Reference : Terrestrial photogrammetry: a non-destructive method for modelling irregularly shaped...
Scientific journals : Article
Life sciences : Environmental sciences & ecology
http://hdl.handle.net/2268/207146
Terrestrial photogrammetry: a non-destructive method for modelling irregularly shaped tropical tree trunks
English
[fr] La photogrammétrie terrestre: approche non destructive pour modéliser la forme des troncs irréguliers d'arbres tropicaux
Bauwens, Sébastien mailto [Université de Liège > Ingénierie des biosystèmes (Biose) > Gestion des ressources forestières et des milieux naturels >]
Fayolle, Adeline mailto [Université de Liège > Ingénierie des biosystèmes (Biose) > Gestion des ressources forestières et des milieux naturels >]
Gourlet-Fleury, Sylvie []
Ndjele, Léopold []
Mengal, Coralie [Université de Liège > Ingénierie des biosystèmes (Biose) > Gestion des ressources forestières et des milieux naturels >]
Lejeune, Philippe mailto [Université de Liège > Ingénierie des biosystèmes (Biose) > Gestion des ressources forestières et des milieux naturels >]
Oct-2016
Methods in Ecology and Evolution
Wiley
Yes
International
New Jersey
United-States
[en] above-ground biomass ; buttress ; diameter above the buttresses ; permanent sample plot ; point of measurement ; shape index ; structure from motion ; taper model ; three dimensional modelling ; tropical forest ; trois dimensions ; tropical ; Afrique
[fr] contreforts ; biomass ; diamètre au dessus des contreforts ; défilement ; indice de forme ; modélisation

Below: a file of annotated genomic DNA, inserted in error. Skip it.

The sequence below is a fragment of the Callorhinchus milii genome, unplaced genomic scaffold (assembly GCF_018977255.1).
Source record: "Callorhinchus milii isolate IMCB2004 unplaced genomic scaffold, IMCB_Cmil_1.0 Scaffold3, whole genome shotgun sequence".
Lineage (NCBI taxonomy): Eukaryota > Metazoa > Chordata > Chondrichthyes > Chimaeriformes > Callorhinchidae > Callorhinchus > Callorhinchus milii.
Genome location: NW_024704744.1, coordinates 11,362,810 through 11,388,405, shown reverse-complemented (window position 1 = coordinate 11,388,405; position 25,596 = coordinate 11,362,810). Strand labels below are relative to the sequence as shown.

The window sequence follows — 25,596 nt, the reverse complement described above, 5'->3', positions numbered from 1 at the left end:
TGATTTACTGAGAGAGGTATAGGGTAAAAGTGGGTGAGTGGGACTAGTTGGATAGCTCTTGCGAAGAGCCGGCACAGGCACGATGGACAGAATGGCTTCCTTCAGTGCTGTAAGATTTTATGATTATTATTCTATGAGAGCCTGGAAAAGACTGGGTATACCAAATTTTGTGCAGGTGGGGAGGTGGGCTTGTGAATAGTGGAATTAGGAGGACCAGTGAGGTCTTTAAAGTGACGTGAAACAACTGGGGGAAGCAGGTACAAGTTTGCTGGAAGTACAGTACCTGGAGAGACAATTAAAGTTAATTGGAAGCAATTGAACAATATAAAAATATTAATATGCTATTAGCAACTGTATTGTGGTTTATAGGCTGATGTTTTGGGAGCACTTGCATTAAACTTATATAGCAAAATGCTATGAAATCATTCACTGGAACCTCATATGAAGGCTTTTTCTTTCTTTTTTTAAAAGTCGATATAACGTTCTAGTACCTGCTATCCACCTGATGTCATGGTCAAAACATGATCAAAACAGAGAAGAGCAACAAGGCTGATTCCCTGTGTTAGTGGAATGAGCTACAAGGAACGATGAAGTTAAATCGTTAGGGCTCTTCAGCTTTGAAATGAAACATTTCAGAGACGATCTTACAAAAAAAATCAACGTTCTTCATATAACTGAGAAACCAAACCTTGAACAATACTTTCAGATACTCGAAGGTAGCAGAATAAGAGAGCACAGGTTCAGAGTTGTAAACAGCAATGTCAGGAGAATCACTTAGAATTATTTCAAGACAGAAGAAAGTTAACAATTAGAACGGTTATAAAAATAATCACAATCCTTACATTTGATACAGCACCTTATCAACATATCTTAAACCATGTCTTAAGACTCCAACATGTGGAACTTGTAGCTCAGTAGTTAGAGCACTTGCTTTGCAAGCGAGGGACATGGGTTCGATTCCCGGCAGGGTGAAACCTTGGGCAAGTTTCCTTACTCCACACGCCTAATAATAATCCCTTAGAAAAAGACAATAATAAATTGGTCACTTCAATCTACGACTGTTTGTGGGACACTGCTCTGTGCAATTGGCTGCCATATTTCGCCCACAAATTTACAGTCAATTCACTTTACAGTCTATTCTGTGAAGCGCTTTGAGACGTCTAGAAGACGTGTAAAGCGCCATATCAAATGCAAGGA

[en] 1. Irregularly shaped trees including trees with buttresses, flutes or stilt roots are frequent in tropical forests. The
lack of an international standard tomeasure the diameter of such trees leads to high uncertainties in biomass estimation, tree growth and carbon budget monitoring.
2. In this study, we developed a new method based on terrestrial close-range photogrammetry for measuring
andmodelling irregular stems. This approach is cheap and easy to implement in the field as it only requires a camera and a graduated rod. We validated the approach with destructive cross-sectionmeasurements along the stem of three buttressed trees. To demonstrate the broader utility of this method, we extended the validated approach to 43 additional trees belonging to two species: Celtis mildbraedii (Ulmaceae) and Entandophragma cylindricum (Meliaceae). Based on the three dimensional models, we computed shape indices for each tree, and we analysed the stem morphology of the two species. Finally, we analysed some standardized predictors for the estimation of above-ground biomass.
3. We found a high concordance between diameters derived from the photogrammetric process and destructive
diameter measurements along the stem for the three calibration trees. We found that C. mildbraedii develop
much stronger irregularities than E. cylindricum.We also identified a large intraspecific variation in trunk morphology for E. cylindricum. The basal area at 1 3 mheight (Darea130) seems to be amore robust predictor for biomass estimates (lowest Akaike information criterion and relative squared error) than diameter measured above
buttresses (DAB) or diameter at breast height estimated from available taper model. Finally, Darea130 might be
estimated with a good precision [root mean square error (RMSE) < 5%] with linear model based on the field
measurements DABand the perimeter of the convex hull of the buttresses at 1 3 mheight (Dconvhull130).
4. In this study, we showed the high potential of the photogrammetry for measuring and modelling irregular
stems. Photogrammetry could then be used as a non-destructivemeasurement tool to produce correction factors
for standardizing the diameter of irregular stems at a reference height which is a key issue in tree growthmonitoring and biomass change estimation.
Center for International Forestry Research
Fonds Franc ais pour l’Environnement ; Banque mondiale
DynaFfor, PreREDD
Researchers ; Professionals
http://hdl.handle.net/2268/207146
10.1111/2041-210X.12670

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